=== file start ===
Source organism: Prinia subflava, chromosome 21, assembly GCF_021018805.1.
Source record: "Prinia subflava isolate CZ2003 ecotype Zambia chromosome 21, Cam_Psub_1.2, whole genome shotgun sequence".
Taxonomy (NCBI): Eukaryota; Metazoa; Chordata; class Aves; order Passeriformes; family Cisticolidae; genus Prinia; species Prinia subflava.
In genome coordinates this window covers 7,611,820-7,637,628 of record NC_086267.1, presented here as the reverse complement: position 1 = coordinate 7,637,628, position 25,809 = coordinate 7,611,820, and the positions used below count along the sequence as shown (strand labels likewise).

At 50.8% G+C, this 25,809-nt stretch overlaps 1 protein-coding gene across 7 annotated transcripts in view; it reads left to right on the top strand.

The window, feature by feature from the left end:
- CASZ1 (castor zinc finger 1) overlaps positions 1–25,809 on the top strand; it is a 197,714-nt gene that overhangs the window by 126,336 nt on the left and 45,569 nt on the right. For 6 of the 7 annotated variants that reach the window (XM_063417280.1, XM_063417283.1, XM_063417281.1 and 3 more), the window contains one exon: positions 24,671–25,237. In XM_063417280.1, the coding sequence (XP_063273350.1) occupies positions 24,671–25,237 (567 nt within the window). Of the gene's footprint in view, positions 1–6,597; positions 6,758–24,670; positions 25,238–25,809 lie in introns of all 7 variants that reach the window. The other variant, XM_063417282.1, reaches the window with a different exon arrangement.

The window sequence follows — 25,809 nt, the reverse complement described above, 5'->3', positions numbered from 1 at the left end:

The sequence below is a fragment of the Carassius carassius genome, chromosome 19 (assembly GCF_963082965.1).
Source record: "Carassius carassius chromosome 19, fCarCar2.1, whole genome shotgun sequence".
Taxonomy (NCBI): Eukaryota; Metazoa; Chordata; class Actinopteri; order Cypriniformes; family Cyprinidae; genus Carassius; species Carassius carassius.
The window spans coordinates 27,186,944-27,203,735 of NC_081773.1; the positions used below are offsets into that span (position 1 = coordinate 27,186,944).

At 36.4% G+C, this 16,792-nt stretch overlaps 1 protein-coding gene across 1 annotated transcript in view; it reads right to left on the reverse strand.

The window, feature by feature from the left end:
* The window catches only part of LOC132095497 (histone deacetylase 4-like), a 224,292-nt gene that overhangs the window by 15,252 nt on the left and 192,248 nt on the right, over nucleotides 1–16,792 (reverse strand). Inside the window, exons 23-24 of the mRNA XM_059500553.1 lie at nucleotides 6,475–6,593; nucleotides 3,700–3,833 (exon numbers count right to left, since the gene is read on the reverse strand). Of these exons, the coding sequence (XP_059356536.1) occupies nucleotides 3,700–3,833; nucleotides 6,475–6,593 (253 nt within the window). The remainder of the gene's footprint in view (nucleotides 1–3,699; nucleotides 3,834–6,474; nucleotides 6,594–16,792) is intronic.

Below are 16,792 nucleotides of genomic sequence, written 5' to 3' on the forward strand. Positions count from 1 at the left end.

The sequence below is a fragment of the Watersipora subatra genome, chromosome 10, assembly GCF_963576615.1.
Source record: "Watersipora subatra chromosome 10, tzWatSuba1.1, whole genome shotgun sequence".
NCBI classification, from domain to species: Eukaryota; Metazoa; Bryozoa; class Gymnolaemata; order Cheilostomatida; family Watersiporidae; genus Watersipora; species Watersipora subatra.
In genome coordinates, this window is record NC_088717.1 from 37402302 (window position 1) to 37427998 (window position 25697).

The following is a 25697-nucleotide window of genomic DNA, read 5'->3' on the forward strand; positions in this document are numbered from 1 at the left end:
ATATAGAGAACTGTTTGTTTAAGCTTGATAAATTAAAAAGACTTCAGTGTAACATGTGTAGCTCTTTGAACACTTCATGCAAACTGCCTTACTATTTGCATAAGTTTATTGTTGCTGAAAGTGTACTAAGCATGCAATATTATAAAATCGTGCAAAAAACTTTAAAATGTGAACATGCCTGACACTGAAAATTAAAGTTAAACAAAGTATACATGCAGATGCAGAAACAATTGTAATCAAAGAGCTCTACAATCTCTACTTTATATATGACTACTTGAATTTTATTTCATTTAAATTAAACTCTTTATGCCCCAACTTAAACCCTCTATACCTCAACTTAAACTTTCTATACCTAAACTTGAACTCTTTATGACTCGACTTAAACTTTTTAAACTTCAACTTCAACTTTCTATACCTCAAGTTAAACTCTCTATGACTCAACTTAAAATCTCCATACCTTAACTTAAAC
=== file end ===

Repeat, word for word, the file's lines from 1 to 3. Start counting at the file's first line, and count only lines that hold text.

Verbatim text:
Source organism: Prinia subflava, chromosome 21, assembly GCF_021018805.1.
Source record: "Prinia subflava isolate CZ2003 ecotype Zambia chromosome 21, Cam_Psub_1.2, whole genome shotgun sequence".
Taxonomy (NCBI): Eukaryota; Metazoa; Chordata; class Aves; order Passeriformes; family Cisticolidae; genus Prinia; species Prinia subflava.